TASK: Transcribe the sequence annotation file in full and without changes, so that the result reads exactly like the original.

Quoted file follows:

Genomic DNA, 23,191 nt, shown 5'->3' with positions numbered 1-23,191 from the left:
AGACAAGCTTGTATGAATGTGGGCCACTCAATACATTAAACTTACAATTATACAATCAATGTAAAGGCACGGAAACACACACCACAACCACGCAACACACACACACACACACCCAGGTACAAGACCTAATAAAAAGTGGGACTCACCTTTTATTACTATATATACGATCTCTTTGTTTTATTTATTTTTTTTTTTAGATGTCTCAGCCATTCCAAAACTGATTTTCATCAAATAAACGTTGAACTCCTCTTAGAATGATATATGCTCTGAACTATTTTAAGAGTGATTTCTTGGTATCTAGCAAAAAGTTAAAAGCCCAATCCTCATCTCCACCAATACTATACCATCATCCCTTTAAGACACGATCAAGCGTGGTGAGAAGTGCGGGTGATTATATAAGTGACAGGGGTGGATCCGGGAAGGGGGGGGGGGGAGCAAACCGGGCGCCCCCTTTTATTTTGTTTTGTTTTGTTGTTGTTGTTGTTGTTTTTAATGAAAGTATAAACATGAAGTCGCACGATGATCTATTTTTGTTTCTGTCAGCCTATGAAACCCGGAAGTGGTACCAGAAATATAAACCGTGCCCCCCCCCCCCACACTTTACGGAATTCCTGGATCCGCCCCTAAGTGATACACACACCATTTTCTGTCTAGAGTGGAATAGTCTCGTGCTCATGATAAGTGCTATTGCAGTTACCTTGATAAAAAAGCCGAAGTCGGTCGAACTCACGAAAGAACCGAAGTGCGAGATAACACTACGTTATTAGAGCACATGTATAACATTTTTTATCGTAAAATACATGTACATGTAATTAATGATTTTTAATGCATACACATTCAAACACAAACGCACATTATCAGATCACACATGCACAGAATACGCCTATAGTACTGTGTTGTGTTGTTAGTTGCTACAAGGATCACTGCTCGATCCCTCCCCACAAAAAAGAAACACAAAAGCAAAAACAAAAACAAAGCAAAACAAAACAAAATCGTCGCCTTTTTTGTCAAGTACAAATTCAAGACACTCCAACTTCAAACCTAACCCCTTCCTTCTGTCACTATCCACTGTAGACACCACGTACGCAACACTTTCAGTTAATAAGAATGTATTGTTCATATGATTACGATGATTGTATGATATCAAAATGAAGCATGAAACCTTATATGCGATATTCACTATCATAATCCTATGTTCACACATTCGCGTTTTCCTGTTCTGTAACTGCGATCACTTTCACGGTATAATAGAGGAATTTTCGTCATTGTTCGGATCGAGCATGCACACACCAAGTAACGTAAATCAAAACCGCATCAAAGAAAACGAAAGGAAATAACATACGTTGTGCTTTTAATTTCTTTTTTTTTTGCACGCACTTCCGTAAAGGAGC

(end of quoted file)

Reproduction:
Genomic DNA, 23,191 nt, shown 5'->3' with positions numbered 1-23,191 from the left:
AGACAAGCTTGTATGAATGTGGGCCACTCAATACATTAAACTTACAATTATACAATCAATGTAAAGGCACGGAAACACACACCACAACCACGCAACACACACACACACACACCCAGGTACAAGACCTAATAAAAAGTGGGACTCACCTTTTATTACTATATATACGATCTCTTTGTTTTATTTATTTTTTTTTTTAGATGTCTCAGCCATTCCAAAACTGATTTTCATCAAATAAACGTTGAACTCCTCTTAGAATGATATATGCTCTGAACTATTTTAAGAGTGATTTCTTGGTATCTAGCAAAAAGTTAAAAGCCCAATCCTCATCTCCACCAATACTATACCATCATCCCTTTAAGACACGATCAAGCGTGGTGAGAAGTGCGGGTGATTATATAAGTGACAGGGGTGGATCCGGGAAGGGGGGGGGGGGAGCAAACCGGGCGCCCCCTTTTATTTTGTTTTGTTTTGTTGTTGTTGTTGTTGTTTTTAATGAAAGTATAAACATGAAGTCGCACGATGATCTATTTTTGTTTCTGTCAGCCTATGAAACCCGGAAGTGGTACCAGAAATATAAACCGTGCCCCCCCCCCCCACACTTTACGGAATTCCTGGATCCGCCCCTAAGTGATACACACACCATTTTCTGTCTAGAGTGGAATAGTCTCGTGCTCATGATAAGTGCTATTGCAGTTACCTTGATAAAAAAGCCGAAGTCGGTCGAACTCACGAAAGAACCGAAGTGCGAGATAACACTACGTTATTAGAGCACATGTATAACATTTTTTATCGTAAAATACATGTACATGTAATTAATGATTTTTAATGCATACACATTCAAACACAAACGCACATTATCAGATCACACATGCACAGAATACGCCTATAGTACTGTGTTGTGTTGTTAGTTGCTACAAGGATCACTGCTCGATCCCTCCCCACAAAAAAGAAACACAAAAGCAAAAACAAAAACAAAGCAAAACAAAACAAAATCGTCGCCTTTTTTGTCAAGTACAAATTCAAGACACTCCAACTTCAAACCTAACCCCTTCCTTCTGTCACTATCCACTGTAGACACCACGTACGCAACACTTTCAGTTAATAAGAATGTATTGTTCATATGATTACGATGATTGTATGATATCAAAATGAAGCATGAAACCTTATATGCGATATTCACTATCATAATCCTATGTTCACACATTCGCGTTTTCCTGTTCTGTAACTGCGATCACTTTCACGGTATAATAGAGGAATTTTCGTCATTGTTCGGATCGAGCATGCACACACCAAGTAACGTAAATCAAAACCGCATCAAAGAAAACGAAAGGAAATAACATACGTTGTGCTTTTAATTTCTTTTTTTTTTGCACGCACTTCCGTAAAGGAGC